AI and machine learning – views from Hong Kong and the UK

Artificial intelligence and machine learning have rapidly grown in importance during the covid-19 pandemic, say speakers at a recent Bank of England webinar – but a report issued the same day by a group of Hong Kong regulators said new types of risk arising from the use of the technologies may require new types of macroprudential regulation.

In a webinar hosted by the Bank of England’s fintech director Tom Mutton, speakers described the rapidly changing attitudes to AI among banks and other businesses over the course of the covid-19 pandemic.

The BoE published the webinar on its site on 21 August, the same day the Hong Kong Monetary Authority published its own report on AI and machine learning in the banking sector.

Chandini Jain, CEO of data science company Auquan, told the webinar, which originally took place on 10 August, that the initial use of AI and machine learning to predict how infections would spread at the beginning of the pandemic had convinced “on the fence” banks of its utility.

World Bank senior technology advisor Lesly Goh described a “catalytic effect” on digitalisation coming out of the pandemic. Goh noted that the increased amount of online transactions during the pandemic’s quarantine restrictions had generated “a ton of data” and that the take-up of AI would be a “key differentiator between winners and losers”.

Google Cloud general manager for AI and industry solutions Andrew Moore said the pandemic had shown that “emergency AI is a real thing”, but had also stretched the “digital divide” between banks that had extensively adopted it. “Those behind are now more behind, and those ahead are now further ahead.” He said successful use of “emergency AI” depended upon having a platform and processes already in place.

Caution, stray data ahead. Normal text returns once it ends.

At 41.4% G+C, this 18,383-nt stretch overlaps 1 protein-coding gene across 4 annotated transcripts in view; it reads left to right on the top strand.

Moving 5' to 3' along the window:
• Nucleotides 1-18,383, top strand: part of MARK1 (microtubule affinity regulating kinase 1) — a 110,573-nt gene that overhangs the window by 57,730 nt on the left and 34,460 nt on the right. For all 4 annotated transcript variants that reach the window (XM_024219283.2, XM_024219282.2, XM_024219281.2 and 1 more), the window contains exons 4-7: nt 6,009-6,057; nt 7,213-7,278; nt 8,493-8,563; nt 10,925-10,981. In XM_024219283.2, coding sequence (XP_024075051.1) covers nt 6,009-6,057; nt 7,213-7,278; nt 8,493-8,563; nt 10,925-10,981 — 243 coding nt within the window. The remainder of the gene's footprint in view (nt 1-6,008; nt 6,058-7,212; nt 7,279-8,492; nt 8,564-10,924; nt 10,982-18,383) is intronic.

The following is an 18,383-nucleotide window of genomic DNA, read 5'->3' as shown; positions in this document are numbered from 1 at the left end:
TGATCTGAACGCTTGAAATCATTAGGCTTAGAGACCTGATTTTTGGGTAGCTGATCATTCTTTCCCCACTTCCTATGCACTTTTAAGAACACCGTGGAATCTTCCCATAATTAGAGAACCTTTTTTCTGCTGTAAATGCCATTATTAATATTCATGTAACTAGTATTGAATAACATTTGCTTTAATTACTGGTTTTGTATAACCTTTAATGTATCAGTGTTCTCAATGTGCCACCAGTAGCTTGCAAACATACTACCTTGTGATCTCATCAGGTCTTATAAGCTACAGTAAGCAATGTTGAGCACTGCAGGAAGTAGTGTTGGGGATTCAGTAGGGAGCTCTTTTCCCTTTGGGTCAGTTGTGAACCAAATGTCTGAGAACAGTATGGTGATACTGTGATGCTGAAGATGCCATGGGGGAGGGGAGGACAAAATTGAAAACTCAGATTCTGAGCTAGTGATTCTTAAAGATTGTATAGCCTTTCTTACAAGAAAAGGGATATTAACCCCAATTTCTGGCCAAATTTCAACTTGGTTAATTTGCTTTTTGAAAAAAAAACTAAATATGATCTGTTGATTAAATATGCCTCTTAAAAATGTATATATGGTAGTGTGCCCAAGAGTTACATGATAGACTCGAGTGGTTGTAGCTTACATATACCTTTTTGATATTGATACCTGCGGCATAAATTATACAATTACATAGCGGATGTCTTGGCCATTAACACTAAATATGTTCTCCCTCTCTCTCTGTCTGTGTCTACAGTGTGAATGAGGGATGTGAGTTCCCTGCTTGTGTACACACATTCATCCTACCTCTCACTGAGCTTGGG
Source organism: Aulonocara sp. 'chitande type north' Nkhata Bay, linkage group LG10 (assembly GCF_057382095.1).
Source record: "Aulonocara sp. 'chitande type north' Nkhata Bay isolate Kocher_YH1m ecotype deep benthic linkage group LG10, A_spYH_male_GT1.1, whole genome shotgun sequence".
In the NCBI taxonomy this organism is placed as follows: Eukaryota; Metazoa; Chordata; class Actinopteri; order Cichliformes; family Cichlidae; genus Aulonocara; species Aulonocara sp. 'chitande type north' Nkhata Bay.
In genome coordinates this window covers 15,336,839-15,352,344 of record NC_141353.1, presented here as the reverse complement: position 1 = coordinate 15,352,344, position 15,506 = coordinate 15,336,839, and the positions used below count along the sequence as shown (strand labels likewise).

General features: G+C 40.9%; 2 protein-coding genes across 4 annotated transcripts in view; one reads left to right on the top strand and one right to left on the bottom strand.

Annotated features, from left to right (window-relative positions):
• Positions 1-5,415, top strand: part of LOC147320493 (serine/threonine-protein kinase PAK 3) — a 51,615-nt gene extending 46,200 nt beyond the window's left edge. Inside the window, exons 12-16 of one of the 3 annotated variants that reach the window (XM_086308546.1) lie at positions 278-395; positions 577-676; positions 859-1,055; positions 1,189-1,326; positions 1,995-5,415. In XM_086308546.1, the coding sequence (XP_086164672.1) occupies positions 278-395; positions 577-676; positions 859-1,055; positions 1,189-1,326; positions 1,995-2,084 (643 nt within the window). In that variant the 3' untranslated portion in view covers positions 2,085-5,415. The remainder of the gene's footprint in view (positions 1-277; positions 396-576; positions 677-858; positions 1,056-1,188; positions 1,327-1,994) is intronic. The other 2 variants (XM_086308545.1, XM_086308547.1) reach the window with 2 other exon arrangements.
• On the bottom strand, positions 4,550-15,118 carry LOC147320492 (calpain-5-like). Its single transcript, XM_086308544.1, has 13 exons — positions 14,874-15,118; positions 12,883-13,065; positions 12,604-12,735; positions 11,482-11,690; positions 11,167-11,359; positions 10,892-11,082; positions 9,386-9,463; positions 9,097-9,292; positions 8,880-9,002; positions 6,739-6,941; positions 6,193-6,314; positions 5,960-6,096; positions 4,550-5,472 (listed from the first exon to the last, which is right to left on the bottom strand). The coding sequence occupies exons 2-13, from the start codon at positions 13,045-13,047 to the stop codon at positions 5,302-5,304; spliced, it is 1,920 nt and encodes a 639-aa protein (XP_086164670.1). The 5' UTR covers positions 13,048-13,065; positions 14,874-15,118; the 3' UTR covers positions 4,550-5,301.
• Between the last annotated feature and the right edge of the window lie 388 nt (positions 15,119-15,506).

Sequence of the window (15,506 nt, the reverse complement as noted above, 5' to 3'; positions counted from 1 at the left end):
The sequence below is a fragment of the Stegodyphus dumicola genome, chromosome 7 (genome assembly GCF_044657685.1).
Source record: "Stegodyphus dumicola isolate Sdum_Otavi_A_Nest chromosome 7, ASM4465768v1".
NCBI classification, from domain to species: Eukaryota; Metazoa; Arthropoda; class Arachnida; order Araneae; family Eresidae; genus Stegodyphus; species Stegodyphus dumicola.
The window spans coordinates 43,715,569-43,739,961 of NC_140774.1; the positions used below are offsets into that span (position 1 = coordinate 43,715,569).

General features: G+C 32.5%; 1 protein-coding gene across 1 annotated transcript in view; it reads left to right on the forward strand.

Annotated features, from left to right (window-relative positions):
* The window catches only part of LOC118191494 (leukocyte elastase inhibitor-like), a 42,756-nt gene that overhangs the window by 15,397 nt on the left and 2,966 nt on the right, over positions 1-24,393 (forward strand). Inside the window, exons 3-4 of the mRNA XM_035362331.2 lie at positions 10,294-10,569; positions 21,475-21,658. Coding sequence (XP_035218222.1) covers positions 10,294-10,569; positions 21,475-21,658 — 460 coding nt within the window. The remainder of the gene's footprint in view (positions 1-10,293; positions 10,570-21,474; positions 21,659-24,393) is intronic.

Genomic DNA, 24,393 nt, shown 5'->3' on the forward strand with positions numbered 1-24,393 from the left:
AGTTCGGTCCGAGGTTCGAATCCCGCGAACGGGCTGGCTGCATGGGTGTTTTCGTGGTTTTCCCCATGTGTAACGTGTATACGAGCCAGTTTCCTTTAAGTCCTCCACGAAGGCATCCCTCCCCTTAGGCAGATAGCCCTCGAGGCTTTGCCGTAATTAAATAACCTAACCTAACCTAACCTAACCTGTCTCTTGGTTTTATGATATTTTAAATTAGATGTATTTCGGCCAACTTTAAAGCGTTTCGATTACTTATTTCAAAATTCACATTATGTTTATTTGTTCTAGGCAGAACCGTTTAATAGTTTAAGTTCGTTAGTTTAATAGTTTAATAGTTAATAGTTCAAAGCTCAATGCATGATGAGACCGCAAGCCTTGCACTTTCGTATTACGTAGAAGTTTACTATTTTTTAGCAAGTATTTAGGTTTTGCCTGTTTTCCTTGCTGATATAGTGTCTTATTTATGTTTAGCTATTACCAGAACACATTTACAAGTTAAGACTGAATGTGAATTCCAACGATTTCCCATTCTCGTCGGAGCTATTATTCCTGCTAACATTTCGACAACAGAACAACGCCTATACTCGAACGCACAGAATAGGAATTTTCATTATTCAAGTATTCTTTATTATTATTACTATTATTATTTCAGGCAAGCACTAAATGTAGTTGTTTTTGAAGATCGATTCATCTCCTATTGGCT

Bank of England senior fintech specialist Mohammed Gharbawi said that although most banks’ machine learning models had adapted well to the circumstances of the pandemic, those tasked with predicting human behaviour – including those related to anti-money laundering and financial crime – had not performed so well.

“That’s to be expected – these are not the conditions the models have been trained on, because we’re obviously in very strange circumstances,” he explained. He said the pandemic showed “lessons to be learned” in terms of how models were stress tested. “We need to understand and monitor when models go wrong and have appropriate remediation steps.”

Jain also said senior management needed to familiarise themselves with the models their banks used. “It’s non-negotiable that any model you’re using is transparent, always accompanied by an explanation of how it uses the data,” she said. “It’s necessary that whenever management adopts a model in any of its processes it is well-documented how the model actually works.”

Goh said the increased amount of data being accumulated by financial AI processes meant there needed to be a greater focus on data hygiene. But she also urged regulators to “walk alongside and not ahead” of developments, and make it easier to safely share data between jurisdictions and between entities – something Mutton said had recently become a focus for the US Treasury department.